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, 5 (3), e9836

Short-term Antibiotic Treatment Has Differing Long-Term Impacts on the Human Throat and Gut Microbiome

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Short-term Antibiotic Treatment Has Differing Long-Term Impacts on the Human Throat and Gut Microbiome

Hedvig E Jakobsson et al. PLoS One.

Abstract

Antibiotic administration is the standard treatment for the bacterium Helicobacter pylori, the main causative agent of peptic ulcer disease and gastric cancer. However, the long-term consequences of this treatment on the human indigenous microbiota are relatively unexplored. Here we studied short- and long-term effects of clarithromycin and metronidazole treatment, a commonly used therapy regimen against H. pylori, on the indigenous microbiota in the throat and in the lower intestine. The bacterial compositions in samples collected over a four-year period were monitored by analyzing the 16S rRNA gene using 454-based pyrosequencing and terminal-restriction fragment length polymorphism (T-RFLP). While the microbial communities of untreated control subjects were relatively stable over time, dramatic shifts were observed one week after antibiotic treatment with reduced bacterial diversity in all treated subjects in both locations. While the microbiota of the different subjects responded uniquely to the antibiotic treatment some general trends could be observed; such as a dramatic decline in Actinobacteria in both throat and feces immediately after treatment. Although the diversity of the microbiota subsequently recovered to resemble the pre treatment states, the microbiota remained perturbed in some cases for up to four years post treatment. In addition, four years after treatment high levels of the macrolide resistance gene erm(B) were found, indicating that antibiotic resistance, once selected for, can persist for longer periods of time than previously recognized. This highlights the importance of a restrictive antibiotic usage in order to prevent subsequent treatment failure and potential spread of antibiotic resistance.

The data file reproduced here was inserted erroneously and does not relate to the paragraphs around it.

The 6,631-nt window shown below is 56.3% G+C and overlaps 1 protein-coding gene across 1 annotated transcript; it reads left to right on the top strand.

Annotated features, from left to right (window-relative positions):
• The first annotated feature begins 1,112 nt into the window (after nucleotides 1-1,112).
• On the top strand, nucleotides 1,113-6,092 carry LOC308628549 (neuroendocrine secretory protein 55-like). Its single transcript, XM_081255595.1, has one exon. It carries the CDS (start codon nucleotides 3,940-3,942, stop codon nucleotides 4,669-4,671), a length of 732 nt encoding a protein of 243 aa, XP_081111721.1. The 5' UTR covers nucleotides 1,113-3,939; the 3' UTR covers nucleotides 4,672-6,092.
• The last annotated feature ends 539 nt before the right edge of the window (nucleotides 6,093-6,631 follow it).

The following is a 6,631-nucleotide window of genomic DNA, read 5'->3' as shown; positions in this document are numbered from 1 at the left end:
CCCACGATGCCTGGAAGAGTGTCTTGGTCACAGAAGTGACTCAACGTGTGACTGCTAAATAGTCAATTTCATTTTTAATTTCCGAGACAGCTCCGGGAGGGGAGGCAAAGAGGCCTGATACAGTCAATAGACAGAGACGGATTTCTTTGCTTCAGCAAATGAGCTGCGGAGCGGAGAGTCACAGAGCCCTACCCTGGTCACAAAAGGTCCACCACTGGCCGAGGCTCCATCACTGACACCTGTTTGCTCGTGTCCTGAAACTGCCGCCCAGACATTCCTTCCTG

Conflict of interest statement

Competing Interests: The authors have declared that no competing interests exist.

Figures

Figure 1
Figure 1. Phyla distribution in throat samples.
Pie charts showing the phyla found in throat samples at day 0, day 8–13, 1 and 4 years in three controls (A, B, and C) and three antibiotic treated patients (D, E, and F). By using 16S rRNA pyrosequencing five different phyla were found in the throat samples; Firmicutes, Proteobacteria, Actinobacteria, Bacteroidetes, and Fusobacteria.
Figure 2
Figure 2. Phyla distribution in fecal samples.
Pie charts showing the phyla found in fecal samples at day 0, day 8–13, 1 and 4 years in three controls (A, B, and C) and three antibiotic treated patients (D, E, and F). By using 16S rRNA pyrosequencing four different phyla were found in fecal samples; Firmicutes, Proteobacteria, Actinobacteria, and Bacteroidetes.
Figure 3
Figure 3. Individualized antibiotic responses.